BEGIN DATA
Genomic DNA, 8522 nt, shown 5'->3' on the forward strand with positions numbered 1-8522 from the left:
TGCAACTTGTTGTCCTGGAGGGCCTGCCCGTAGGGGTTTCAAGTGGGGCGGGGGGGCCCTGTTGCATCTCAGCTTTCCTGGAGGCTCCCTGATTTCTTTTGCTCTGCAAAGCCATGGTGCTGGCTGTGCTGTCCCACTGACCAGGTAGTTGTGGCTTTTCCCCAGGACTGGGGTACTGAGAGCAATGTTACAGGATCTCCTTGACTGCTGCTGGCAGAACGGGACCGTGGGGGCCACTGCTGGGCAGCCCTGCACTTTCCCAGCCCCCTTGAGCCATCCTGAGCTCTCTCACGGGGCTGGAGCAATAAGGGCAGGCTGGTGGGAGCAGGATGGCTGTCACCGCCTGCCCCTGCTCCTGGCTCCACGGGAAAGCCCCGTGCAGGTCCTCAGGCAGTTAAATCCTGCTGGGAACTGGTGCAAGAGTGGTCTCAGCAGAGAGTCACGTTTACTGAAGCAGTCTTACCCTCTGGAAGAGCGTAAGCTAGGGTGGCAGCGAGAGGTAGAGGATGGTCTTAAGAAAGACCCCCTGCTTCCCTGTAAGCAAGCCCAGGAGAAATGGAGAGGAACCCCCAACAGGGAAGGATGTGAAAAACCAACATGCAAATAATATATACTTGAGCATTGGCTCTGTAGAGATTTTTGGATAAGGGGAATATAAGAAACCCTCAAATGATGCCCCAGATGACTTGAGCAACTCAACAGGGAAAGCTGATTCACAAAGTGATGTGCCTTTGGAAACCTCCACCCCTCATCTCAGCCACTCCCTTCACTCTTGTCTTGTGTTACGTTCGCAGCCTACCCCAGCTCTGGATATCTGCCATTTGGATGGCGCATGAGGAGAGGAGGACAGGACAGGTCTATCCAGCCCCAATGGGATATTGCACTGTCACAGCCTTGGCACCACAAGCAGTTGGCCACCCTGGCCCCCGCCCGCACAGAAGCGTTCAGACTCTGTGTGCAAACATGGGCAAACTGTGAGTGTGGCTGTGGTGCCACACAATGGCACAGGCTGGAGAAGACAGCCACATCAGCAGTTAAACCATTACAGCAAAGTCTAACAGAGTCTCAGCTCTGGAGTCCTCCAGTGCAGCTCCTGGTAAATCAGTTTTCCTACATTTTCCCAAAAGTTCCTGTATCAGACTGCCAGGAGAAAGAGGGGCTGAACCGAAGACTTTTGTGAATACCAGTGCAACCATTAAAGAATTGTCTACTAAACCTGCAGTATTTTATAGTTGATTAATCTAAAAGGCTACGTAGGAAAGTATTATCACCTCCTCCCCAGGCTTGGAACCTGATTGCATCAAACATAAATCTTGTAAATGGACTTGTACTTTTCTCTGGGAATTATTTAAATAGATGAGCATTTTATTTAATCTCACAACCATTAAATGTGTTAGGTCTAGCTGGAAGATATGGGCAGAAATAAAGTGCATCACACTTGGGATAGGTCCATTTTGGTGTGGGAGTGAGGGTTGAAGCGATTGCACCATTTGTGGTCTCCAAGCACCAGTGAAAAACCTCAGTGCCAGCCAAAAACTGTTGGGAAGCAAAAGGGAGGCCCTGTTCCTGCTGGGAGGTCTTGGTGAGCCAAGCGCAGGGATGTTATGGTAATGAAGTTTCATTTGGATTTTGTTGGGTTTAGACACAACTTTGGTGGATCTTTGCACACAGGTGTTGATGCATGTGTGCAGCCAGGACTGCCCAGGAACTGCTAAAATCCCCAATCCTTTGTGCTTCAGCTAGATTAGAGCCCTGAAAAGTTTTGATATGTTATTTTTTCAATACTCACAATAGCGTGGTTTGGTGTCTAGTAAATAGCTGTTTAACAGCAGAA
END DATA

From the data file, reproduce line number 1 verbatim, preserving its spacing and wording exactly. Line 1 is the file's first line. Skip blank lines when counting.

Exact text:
Genomic DNA, 8522 nt, shown 5'->3' on the forward strand with positions numbered 1-8522 from the left: